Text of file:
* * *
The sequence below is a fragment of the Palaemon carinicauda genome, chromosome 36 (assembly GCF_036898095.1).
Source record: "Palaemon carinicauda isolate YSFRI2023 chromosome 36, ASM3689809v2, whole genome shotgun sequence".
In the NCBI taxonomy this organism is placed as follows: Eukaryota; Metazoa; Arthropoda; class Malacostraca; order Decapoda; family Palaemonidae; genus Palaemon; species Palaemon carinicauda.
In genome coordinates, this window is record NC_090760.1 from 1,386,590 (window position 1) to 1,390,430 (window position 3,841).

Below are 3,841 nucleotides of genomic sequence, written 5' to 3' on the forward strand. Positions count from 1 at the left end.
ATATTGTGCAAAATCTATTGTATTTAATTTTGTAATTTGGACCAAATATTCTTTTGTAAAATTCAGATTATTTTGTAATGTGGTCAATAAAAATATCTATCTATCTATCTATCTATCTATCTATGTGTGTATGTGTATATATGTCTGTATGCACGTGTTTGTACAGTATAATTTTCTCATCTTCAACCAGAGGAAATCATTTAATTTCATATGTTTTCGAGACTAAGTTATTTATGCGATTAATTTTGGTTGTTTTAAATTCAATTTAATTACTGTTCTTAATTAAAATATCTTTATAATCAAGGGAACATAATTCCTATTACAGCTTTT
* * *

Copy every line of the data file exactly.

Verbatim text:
The sequence below is a fragment of the Palaemon carinicauda genome, chromosome 36 (assembly GCF_036898095.1).
Source record: "Palaemon carinicauda isolate YSFRI2023 chromosome 36, ASM3689809v2, whole genome shotgun sequence".
In the NCBI taxonomy this organism is placed as follows: Eukaryota; Metazoa; Arthropoda; class Malacostraca; order Decapoda; family Palaemonidae; genus Palaemon; species Palaemon carinicauda.
In genome coordinates, this window is record NC_090760.1 from 1,386,590 (window position 1) to 1,390,430 (window position 3,841).

Below are 3,841 nucleotides of genomic sequence, written 5' to 3' on the forward strand. Positions count from 1 at the left end.
ATATTGTGCAAAATCTATTGTATTTAATTTTGTAATTTGGACCAAATATTCTTTTGTAAAATTCAGATTATTTTGTAATGTGGTCAATAAAAATATCTATCTATCTATCTATCTATCTATCTATGTGTGTATGTGTATATATGTCTGTATGCACGTGTTTGTACAGTATAATTTTCTCATCTTCAACCAGAGGAAATCATTTAATTTCATATGTTTTCGAGACTAAGTTATTTATGCGATTAATTTTGGTTGTTTTAAATTCAATTTAATTACTGTTCTTAATTAAAATATCTTTATAATCAAGGGAACATAATTCCTATTACAGCTTTT